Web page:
Field Sobriety Tests

Field Sobriety Tests


Even if you have never been pulled over by the police for suspicion of drunk driving, you are probably aware of what commonly happens to those who are. The officer will come up to your window, ask for your license and registration, and discreetly slip into a less formal conversation. If you are ever in this situation, it is important that you limit the extent to which you engage in conversation. Generally, the police are not that interested in where you are going or where you are coming from, except if you just came from a tavern. These questions are designed to get drivers to talk more and reveal tell-tale signs of intoxication. If they are not completely satisfied that you are sober, they may ask you to “voluntarily” take some field sobriety tests.

The first thing to remember about field sobriety tests is that they are voluntary. Because they are designed to gather evidence of a crime – the crime of driving under the influence of intoxicants (DUII) – they are considered a “search” under the Oregon Constitution and the U.S. Constitution. Both of these Constitutions prohibit “unreasonable” searches. In order for a search to be “reasonable,” the police either need to have a warrant, or the search would have to fall within a certain set of exceptions to the warrant requirement. One of these exceptions to the warrant requirement is if you consent to the search – if you agree to let the search happen, then you are saying that you will not exercise your Constitutional right to refuse a warrantless search.

Which brings us to the second thing to remember about field sobriety tests: While the police assume that the tests will give them evidence that you are driving drunk, they can also give evidence that you are not under the influence. 

If you have already been pulled over, subjected to field sobriety tests, arrested and charged for DUII, it might seem like a lost cause.  You might be right or you might be wrong.  Some people look totally fine when they do the tests yet the officer will still make the arrest. Some people look to the police officer like they are confused and have balance problems when, in fact, that is how the person ordinarily looks and acts. 

Here are three of the field sobriety tests that Oregon police use.

Horizontal Gaze Nystagmus

One of the most common field sobriety tests used, the Horizontal Gaze Nystagmus is designed to detect involuntary eye movement that commonly occurs after drinking alcohol. In the test, the police officer will hold up a pen, or a finger, about twelve to fifteen inches in front of your nose. While you hold your head still, the officer will move the pen to the side and into your peripheral vision, to see if your eyes can smoothly track the motion. The officer will hold the pen way out to the side for at least four seconds to see if they can percieve what is called "nystagmus at maximum deviation." Then, they will place the pen in the center and move it slowly out to the side until they reach the 45 degree angle. It should take no less than 4 seconds for this movement. The offier is looking for the onset of nystagmus rior to the 45 degree angle.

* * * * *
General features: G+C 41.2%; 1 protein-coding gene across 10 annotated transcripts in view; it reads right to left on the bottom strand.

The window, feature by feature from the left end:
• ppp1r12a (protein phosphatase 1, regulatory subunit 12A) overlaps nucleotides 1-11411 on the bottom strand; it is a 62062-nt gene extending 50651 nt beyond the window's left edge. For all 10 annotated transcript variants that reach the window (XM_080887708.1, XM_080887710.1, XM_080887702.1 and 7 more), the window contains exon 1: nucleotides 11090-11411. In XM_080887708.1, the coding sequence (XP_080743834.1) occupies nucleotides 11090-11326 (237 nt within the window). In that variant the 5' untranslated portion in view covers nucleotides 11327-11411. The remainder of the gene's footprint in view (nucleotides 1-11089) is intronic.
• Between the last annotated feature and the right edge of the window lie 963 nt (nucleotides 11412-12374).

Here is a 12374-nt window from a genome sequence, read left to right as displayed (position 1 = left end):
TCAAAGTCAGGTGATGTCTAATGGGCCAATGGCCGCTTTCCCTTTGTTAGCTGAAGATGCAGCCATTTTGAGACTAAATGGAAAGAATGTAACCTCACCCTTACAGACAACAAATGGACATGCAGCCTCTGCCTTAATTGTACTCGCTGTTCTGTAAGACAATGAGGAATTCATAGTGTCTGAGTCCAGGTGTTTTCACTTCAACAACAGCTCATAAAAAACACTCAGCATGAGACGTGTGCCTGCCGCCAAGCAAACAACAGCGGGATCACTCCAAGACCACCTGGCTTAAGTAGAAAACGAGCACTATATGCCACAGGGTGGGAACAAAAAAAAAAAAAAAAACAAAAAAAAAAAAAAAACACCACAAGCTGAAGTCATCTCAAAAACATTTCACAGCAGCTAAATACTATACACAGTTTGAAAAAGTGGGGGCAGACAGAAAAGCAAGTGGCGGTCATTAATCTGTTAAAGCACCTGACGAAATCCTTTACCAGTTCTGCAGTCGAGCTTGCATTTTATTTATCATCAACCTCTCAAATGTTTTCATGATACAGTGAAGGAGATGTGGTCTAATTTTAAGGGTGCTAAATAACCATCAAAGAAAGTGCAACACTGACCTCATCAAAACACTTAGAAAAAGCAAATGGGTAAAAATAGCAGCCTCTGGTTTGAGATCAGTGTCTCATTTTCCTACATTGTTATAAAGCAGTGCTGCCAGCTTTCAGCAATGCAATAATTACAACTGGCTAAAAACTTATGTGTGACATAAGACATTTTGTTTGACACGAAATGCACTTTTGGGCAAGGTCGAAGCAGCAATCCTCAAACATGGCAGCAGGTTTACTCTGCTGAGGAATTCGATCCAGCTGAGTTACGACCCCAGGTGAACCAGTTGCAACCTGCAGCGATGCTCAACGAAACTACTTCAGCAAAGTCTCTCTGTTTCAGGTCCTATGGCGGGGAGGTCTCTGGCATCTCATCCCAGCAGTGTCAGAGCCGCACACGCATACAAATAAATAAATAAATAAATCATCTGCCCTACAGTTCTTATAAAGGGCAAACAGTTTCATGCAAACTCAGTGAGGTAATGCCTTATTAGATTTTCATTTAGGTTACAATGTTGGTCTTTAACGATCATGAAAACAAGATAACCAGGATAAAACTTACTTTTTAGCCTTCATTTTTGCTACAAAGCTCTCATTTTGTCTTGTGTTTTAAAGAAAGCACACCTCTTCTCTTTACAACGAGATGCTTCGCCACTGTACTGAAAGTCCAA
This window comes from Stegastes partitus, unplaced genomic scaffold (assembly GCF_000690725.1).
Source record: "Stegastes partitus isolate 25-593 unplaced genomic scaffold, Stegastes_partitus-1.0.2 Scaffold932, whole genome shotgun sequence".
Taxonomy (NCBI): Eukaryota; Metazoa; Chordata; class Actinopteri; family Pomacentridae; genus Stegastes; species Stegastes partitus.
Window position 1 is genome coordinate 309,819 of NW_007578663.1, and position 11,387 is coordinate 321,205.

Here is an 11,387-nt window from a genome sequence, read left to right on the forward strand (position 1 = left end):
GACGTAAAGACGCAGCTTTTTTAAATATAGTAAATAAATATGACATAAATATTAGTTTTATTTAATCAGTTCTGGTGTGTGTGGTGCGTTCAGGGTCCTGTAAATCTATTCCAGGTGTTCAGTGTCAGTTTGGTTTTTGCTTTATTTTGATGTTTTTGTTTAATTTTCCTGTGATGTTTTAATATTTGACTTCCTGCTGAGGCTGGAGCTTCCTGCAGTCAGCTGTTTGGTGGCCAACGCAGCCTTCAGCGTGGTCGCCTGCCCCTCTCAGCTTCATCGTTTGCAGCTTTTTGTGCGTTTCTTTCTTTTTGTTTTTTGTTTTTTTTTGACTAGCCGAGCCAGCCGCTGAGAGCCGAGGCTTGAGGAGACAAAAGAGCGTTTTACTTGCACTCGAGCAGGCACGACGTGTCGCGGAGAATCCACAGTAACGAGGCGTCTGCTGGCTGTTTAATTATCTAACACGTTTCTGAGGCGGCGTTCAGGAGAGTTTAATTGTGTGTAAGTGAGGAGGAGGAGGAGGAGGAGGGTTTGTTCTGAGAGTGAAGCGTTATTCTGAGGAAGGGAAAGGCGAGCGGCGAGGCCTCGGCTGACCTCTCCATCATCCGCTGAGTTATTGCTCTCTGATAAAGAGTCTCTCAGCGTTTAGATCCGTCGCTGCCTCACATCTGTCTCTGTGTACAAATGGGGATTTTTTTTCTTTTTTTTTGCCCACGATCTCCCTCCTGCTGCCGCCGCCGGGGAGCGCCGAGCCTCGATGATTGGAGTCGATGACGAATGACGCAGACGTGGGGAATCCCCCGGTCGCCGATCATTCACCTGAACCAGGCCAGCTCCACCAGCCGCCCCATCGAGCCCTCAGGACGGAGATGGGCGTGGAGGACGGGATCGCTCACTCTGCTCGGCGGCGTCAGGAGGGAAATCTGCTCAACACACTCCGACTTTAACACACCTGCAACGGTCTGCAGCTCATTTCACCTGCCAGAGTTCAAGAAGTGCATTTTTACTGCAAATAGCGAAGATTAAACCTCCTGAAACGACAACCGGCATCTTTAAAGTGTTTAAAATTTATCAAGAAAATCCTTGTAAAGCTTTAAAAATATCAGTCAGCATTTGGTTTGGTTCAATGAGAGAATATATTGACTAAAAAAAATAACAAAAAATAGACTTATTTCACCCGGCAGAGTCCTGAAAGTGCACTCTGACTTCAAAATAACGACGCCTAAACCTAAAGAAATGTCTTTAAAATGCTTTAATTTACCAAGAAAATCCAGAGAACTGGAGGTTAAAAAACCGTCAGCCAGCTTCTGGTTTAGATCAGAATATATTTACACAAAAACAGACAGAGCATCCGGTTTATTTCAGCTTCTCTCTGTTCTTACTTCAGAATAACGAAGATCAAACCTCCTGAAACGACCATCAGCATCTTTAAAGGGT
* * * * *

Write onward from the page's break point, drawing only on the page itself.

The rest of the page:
Data collected by the National Highway Transportation Safety Administration (NHTSA) determined that the test was the most accurate of all the tests in determining if you have any alcohol in your blood system. However, in Oregon, if this test is not performed in the prescribed manner, the test is inadmissible. Be advised that if you have a blood alcohol concentration of 0.04 you should fail this test. 

Walk-and-Turn

In the Walk-and-Turn, a cop will ask you to walk a line, putting the heel of one foot to the toes of the other foot, rather than typical steps, all while holding your hands at your sides, looking at your feet, and counting the steps. They will then have you turn at the end of the line, and walk back.

The Walk-and-Turn tests your ability to multitask, as well as your balance. Police watch for eight clues that indicate intoxication:

  • Inability to keep balance when you have one foot in front of the other while the officer instructs and demonstrates,
  • Beginning before the instructions are finished and you are told to begin,
  • Stopping while walking the line, in order to regain balance,
  • Not touching your heel to your opposite toe, (a gap of more than half an inch)
  • Stepping off the line, (the entire foot must be off the imaginarey line)
  • Raising your arms more than six inches from your sides,
  • At the end of the line, turning differently than the way the officer instructed,
  • Taking an incorrect number of steps

Showing two of these things means that you fail the test. Most sober people will show two or more clues.

One Leg Stand

The last test that is usually given is called the one leg stand. The officer will have you stand with your feet together and hands to your side. The officer will tell you that when he tells you, lift a leg of your choise, six inches off the ground, with both legs straight. You will be told to count out loud by thousands until you are told to stop. You are to keep your hands to your sides and look down at your raised foot. The test is supposed to last 30 seconds. The officer is looking to see if you sway, hop, raise your arms more that 6 inches from your side, or place your foot down. The officer will consider your test a failure if you do two of thise things. 

Other field sobriety tests have similar holes in them. In my years defending against DUII charges, I have seen very few people not “fail” the field sobriety tests, even those with zero alcohol and zero drugs in their system. 

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